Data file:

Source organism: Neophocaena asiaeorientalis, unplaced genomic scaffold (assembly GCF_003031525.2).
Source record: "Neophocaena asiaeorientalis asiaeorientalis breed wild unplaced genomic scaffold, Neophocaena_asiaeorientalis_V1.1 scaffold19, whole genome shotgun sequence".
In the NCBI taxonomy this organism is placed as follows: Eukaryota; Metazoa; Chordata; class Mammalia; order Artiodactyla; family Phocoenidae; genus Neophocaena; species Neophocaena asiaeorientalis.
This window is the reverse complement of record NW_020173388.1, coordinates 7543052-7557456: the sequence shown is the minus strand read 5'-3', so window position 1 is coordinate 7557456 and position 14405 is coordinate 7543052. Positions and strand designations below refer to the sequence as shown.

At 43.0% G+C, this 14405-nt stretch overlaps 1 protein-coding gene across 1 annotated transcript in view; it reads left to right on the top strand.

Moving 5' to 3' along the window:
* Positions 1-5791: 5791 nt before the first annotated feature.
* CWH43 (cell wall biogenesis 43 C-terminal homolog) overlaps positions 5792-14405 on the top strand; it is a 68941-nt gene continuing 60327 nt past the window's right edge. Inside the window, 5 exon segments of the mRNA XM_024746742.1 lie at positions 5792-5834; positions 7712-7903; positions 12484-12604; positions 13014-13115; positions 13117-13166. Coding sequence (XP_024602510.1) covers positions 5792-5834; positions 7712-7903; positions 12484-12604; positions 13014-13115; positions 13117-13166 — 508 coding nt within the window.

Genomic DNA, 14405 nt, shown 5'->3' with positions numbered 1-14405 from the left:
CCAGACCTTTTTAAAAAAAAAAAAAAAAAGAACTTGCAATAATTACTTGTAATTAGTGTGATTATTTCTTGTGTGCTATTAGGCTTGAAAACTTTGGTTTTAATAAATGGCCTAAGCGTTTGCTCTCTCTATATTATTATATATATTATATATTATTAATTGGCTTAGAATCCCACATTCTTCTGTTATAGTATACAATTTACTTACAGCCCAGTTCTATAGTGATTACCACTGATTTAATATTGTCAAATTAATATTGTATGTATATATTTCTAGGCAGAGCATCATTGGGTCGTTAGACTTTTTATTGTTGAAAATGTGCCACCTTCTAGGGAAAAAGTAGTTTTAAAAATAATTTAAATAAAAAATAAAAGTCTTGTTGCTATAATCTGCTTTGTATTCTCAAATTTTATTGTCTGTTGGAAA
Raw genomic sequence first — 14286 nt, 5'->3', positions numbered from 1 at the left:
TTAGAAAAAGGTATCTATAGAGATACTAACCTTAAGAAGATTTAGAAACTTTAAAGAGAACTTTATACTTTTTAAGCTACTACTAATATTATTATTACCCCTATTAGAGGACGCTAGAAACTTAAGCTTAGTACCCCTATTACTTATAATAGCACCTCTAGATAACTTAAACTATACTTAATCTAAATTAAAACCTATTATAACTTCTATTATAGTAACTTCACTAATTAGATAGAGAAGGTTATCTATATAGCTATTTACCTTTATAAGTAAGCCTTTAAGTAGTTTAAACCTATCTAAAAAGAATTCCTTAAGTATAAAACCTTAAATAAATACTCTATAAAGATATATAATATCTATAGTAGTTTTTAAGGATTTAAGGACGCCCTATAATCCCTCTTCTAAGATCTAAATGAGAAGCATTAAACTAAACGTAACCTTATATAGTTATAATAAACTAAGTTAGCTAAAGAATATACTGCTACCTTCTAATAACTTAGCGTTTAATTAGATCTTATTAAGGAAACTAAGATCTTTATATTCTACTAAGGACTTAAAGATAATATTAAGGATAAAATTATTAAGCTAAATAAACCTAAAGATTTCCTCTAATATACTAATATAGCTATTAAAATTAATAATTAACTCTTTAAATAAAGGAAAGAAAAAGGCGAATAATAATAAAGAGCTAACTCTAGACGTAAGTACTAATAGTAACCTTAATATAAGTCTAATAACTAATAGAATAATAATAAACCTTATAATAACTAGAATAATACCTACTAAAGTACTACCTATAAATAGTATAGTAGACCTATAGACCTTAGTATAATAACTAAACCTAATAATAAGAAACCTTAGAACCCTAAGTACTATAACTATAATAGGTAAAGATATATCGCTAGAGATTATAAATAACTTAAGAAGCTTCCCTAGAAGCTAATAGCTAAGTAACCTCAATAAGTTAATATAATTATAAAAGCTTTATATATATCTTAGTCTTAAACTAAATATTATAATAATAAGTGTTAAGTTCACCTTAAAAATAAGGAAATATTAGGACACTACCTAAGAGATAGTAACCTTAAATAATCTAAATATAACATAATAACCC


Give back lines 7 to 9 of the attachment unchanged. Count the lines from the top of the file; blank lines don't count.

* Positions 1-5791: 5791 nt before the first annotated feature.
* CWH43 (cell wall biogenesis 43 C-terminal homolog) overlaps positions 5792-14405 on the top strand; it is a 68941-nt gene continuing 60327 nt past the window's right edge. Inside the window, 5 exon segments of the mRNA XM_024746742.1 lie at positions 5792-5834; positions 7712-7903; positions 12484-12604; positions 13014-13115; positions 13117-13166. Coding sequence (XP_024602510.1) covers positions 5792-5834; positions 7712-7903; positions 12484-12604; positions 13014-13115; positions 13117-13166 — 508 coding nt within the window.

Genomic DNA, 14405 nt, shown 5'->3' with positions numbered 1-14405 from the left: